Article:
The negotiations on Britain leaving the European Union will be starting next year. What do trade fair industry insiders think the consequences of this controversial decision will be?
Most German trade fair organises do not expect any significant consequences of Britain leaving the EU in terms of the numbers of British exhibitors and visitors at their trade fairs in Germany. That’s according to a survey of the Association of the German Trade Fair Industry (AUMA), although it should be emphasised that it was carried out before the referendum. The respondents were large and medium-sized organisers of international trade fairs. They did see risks, however, if there should be a significant economic downturn in the UK and if trade barriers are erected. However, even in those circumstances, German trade fairs would still be likely to hold significant appeal for British exhibitors and visitors. Around 5,400 exhibitors and 140,000 visitors a year come from the UK. The UK is thus in the top five countries in terms of participation in German trade fairs. No major consequences are expected in the convention industry or for business with British guest organisers at German trade fair venues. “Here the quality of the location is critical rather than EU membership,” explains AUMA. Regardless of that, German trade fair organisers would very much welcome it if the UK were to remain in the EU (www.auma.de).
The German Machine Tool Builders’ Association (VDW) was less unequivocal about the consequences for machinery manufacturers in advance of the AMB trade fair in Stuttgart. Politically, the vote of the British to leave the EU is a shock, according to the VDW, which organises the world-leading trade fair EMO. This is leading to an atmosphere of general uncertainty in the European economy and a loss of confidence among international business partners. “Now it is essentially about what the road map looks like from this point on,” believes VDW managing directory Wilfried Schäfer. “And about how quickly the politicians manage to reassure markets and investors,” says Schäfer. “Whether the German machine tool industry manages to achieve its target of one percent growth in output also depends on this to a certain extent.” Last year the UK was the 11th most important market for the industry with an order volume amounting to around 313 million euros. The smooth exchange of goods and services between German manufacturers and their British subsidiaries is also a cause for concern. Quite a number of German companies have made investments in the UK in the expectation of stability. “So far the conditions under which their business model will have to function in future are completely unclear,” explains Schäfer (www.vdw.de).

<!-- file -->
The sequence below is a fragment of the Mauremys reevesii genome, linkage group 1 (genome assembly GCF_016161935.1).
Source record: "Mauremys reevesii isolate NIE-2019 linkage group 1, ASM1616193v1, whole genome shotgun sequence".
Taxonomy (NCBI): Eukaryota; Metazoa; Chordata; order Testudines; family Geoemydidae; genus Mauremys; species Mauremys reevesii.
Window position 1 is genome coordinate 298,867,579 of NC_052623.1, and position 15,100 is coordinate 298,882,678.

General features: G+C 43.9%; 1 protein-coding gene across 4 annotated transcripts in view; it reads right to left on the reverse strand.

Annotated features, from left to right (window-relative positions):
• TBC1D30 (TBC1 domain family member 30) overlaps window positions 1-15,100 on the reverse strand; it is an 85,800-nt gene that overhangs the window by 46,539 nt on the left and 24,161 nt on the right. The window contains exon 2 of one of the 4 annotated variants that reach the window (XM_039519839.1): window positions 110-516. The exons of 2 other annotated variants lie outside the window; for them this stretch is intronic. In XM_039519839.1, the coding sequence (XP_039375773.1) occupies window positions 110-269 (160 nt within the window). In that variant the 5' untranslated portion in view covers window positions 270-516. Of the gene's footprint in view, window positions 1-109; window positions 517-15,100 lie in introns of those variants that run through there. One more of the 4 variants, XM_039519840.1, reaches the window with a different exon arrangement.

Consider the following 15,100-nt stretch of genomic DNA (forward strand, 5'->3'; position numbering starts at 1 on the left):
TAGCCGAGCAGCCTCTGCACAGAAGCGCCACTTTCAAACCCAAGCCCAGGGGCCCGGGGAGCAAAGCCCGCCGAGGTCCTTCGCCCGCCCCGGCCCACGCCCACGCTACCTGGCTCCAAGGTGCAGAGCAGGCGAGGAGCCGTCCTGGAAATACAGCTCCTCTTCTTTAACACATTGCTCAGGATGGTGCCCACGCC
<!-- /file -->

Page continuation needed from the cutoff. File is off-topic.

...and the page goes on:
Brexit was also the most important topic of conversation recently in Munich. The Expo Real trade fair is not just a real estate industry get-together. “It’s also a chance for experts in global economic development to meet up,” explains Klaus Dittrich, chairman and CEO of Messe München. Accordingly, well-known experts discussed the UK’s decision to leave the EU at the fair at the beginning of October: both opponents and advocates of Brexit. “Holding this referendum in the first place was a failure of the political class in both the UK and Europe,” declared Brexit opponent Howard Bernstein, chief executive of Manchester City Council. “People all over Europe are expressing similar views, particularly when it comes to immigration,” said Bernstein. “Moreover, the uncertainty will continue because it is not clear what form Brexit will take.” On the other hand, Brexit advocate Gerard Patrick Lyons, formerly chief economist at Standard Chartered Bank and advisor to Boris Johnson, declared: “Brexit is a fantastic opportunity for the UK, and the economy will benefit from it greatly in the long term.” Max Otte of IFVE Institut für Vermögungsentwicklung in Cologne describes Brexit as a huge opportunity for Europe: “The British have been cherry picking for 30 years, and that may now be over.” According to star US economist Nouriel Roubini, “Brexit will have less of an impact on Europe than on the UK.” But he also sounded a warning: “Europe must hold together, because you’ll either succeed together or you’ll go under together” (www.exporeal.net).
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